Copies left the Gutenberg workshop unbound, without decoration, and for the most part without rubrication.
Initially the rubrics -- the headings before each book of the Bible -- were printed, but this experiment was quickly abandoned, and gaps were left for rubrication to be added by hand. A guide of the text to be added to each page, printed for use by rubricators, survives.
The spacious margin allowed for illuminated decoration to be added by hand. The amount of decoration presumably depended on how much each buyer could or would pay for. Some copies were never decorated. The place of decoration can be known or inferred for about 30 of the surviving copies. Perhaps 13 of these received their decoration in Mainz, but others may have been worked on as far away as London and Scotland. The vellum Bibles were more expensive and perhaps for this reason tend to be more highly decorated, although the vellum copy in the British Library is completely undecorated.
Although many Gutenberg Bibles have been rebound over the years, 9 copies retain fifteenth-century bindings. Most of these copies were bound in either Mainz or Erfurt.
The Bible seems to have sold out immediately, with initial sales to owners as far away as England.
At least some copies are known to have sold for 30 florins. Although this made them significantly cheaper than manuscript Bibles, most students, priests or other people of ordinary income would have been unable to afford them. It is assumed that most were sold to monasteries, universities and particularly wealthy individuals. At present only one copy is known to have been privately owned in the fifteenth century. Some are known to have been used for communal readings in monastery refectories, others may have been for display rather than use, and a few were certainly used for study. Kristian Jensen suggests that many copies were bought by wealthy and pious laypeople for donation to religious institutions.
The Gutenberg Bible had an incalculable effect on the history of the printed book. Textually, it also had an influence on future editions of the Bible. It provided the model for the 36 Line Bible, while a Strasbourg edition of the Bible from 1470 is known to have been set from the copy of now in Cambridge University Library. The Gutenberg Bible also had an influence on the Clementine edition of the Vulgate commissioned by the Papacy in the late sixteenth century.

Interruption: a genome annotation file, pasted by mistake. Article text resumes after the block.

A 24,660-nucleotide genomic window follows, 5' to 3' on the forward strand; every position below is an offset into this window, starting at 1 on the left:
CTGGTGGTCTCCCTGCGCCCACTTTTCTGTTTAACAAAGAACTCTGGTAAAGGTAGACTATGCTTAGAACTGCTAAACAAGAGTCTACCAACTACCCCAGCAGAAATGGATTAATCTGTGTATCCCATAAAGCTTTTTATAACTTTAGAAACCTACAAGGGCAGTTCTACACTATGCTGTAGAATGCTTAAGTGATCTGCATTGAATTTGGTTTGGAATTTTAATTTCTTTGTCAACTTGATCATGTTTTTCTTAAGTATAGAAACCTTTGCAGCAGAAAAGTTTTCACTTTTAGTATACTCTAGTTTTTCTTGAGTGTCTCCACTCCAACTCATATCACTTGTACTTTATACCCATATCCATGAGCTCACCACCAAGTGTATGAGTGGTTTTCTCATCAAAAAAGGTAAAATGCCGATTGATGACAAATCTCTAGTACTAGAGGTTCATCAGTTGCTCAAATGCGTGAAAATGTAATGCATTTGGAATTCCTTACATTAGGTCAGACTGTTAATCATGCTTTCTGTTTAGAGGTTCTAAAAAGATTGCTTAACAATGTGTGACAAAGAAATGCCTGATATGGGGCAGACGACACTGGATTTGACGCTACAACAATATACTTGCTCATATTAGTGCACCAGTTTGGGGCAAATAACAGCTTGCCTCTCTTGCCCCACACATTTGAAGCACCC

As of 2009, 47 or 48 42-line Bibles are known to exist, but of these only 21 are complete. Others have leaves or even whole volumes missing. The figure of 48 copies counts separately the volumes in Trier and Indiana, which seem to be the two parts of one copy. In addition, there is a substantial number of fragments, some as small as individual leaves.
There are twelve copies on vellum, although only four of these are complete and one is of the New Testament only.
The country with the most copies is Germany, which has twelve, while the United States has eleven and the United Kingdom eight. New York has four copies, Paris and London have three each, and Mainz, the Vatican City and Moscow have two each.
Institutions which have copies on permanent display include the Gutenberg Museum in Mainz, the British Library and the Library of Congress.
Copy numbers listed below are as found in the Incunabula Short Title Catalogue, taken from a 1985 survey of existing copies by Ilona Hubay; the two copies in Russia were not known to exist in 1985, and so were not catalogued.
|Austria (1)||Österreichische Nationalbibliothek, Vienna||27||Complete, paper|
|Belgium (1)||Bibliothèque universitaire, Mons||1||Incomplete, paper|
|Denmark (1)||Kongelige Bibliotek, Copenhagen||12||Vol. II, incomplete, paper|
|France (4)||Bibliothèque nationale, Paris||15||Complete, vellum|
|17||Incomplete, paper. Contains note by binder dating it to August 1456|
|Bibliothèque Mazarine, Paris||16||Complete, paper|
|Bibliothèque Municipale, Saint-Omer||18||Incomplete, paper|
|Germany (12)||Gutenberg Museum, Mainz||8||One copy is vol. I, incomplete, paper; the other both vols., incomplete, paper. It is unclear which is which. online images of the 2 volume copy (German)|